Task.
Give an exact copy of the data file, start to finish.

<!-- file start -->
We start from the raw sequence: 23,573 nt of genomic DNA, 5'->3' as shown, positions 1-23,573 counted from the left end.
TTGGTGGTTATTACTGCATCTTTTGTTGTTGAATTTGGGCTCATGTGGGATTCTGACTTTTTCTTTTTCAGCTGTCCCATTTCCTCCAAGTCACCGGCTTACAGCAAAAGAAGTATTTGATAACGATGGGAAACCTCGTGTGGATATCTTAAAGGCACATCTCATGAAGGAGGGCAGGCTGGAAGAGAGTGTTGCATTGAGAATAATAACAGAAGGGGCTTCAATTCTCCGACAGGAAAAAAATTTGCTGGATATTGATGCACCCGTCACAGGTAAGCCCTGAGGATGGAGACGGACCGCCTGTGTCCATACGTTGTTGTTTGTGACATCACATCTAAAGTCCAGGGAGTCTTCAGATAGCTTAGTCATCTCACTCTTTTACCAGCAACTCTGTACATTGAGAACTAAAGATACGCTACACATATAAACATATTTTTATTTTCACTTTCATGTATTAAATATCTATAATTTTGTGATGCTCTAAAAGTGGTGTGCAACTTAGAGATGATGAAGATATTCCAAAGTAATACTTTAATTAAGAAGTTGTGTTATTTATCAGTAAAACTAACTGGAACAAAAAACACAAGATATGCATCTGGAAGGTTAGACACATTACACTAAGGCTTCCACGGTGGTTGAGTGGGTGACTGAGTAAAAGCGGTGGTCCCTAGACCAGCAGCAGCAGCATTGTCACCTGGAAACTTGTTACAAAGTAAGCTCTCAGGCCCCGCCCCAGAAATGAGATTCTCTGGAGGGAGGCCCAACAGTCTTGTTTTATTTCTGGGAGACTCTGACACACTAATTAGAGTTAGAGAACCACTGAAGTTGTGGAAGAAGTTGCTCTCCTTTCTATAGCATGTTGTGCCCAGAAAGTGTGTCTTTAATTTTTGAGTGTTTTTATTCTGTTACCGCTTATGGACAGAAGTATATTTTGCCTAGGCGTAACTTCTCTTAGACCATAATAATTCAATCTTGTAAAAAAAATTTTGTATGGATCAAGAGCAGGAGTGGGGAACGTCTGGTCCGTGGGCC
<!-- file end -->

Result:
We start from the raw sequence: 23,573 nt of genomic DNA, 5'->3' as shown, positions 1-23,573 counted from the left end.
TTGGTGGTTATTACTGCATCTTTTGTTGTTGAATTTGGGCTCATGTGGGATTCTGACTTTTTCTTTTTCAGCTGTCCCATTTCCTCCAAGTCACCGGCTTACAGCAAAAGAAGTATTTGATAACGATGGGAAACCTCGTGTGGATATCTTAAAGGCACATCTCATGAAGGAGGGCAGGCTGGAAGAGAGTGTTGCATTGAGAATAATAACAGAAGGGGCTTCAATTCTCCGACAGGAAAAAAATTTGCTGGATATTGATGCACCCGTCACAGGTAAGCCCTGAGGATGGAGACGGACCGCCTGTGTCCATACGTTGTTGTTTGTGACATCACATCTAAAGTCCAGGGAGTCTTCAGATAGCTTAGTCATCTCACTCTTTTACCAGCAACTCTGTACATTGAGAACTAAAGATACGCTACACATATAAACATATTTTTATTTTCACTTTCATGTATTAAATATCTATAATTTTGTGATGCTCTAAAAGTGGTGTGCAACTTAGAGATGATGAAGATATTCCAAAGTAATACTTTAATTAAGAAGTTGTGTTATTTATCAGTAAAACTAACTGGAACAAAAAACACAAGATATGCATCTGGAAGGTTAGACACATTACACTAAGGCTTCCACGGTGGTTGAGTGGGTGACTGAGTAAAAGCGGTGGTCCCTAGACCAGCAGCAGCAGCATTGTCACCTGGAAACTTGTTACAAAGTAAGCTCTCAGGCCCCGCCCCAGAAATGAGATTCTCTGGAGGGAGGCCCAACAGTCTTGTTTTATTTCTGGGAGACTCTGACACACTAATTAGAGTTAGAGAACCACTGAAGTTGTGGAAGAAGTTGCTCTCCTTTCTATAGCATGTTGTGCCCAGAAAGTGTGTCTTTAATTTTTGAGTGTTTTTATTCTGTTACCGCTTATGGACAGAAGTATATTTTGCCTAGGCGTAACTTCTCTTAGACCATAATAATTCAATCTTGTAAAAAAAATTTTGTATGGATCAAGAGCAGGAGTGGGGAACGTCTGGTCCGTGGGCC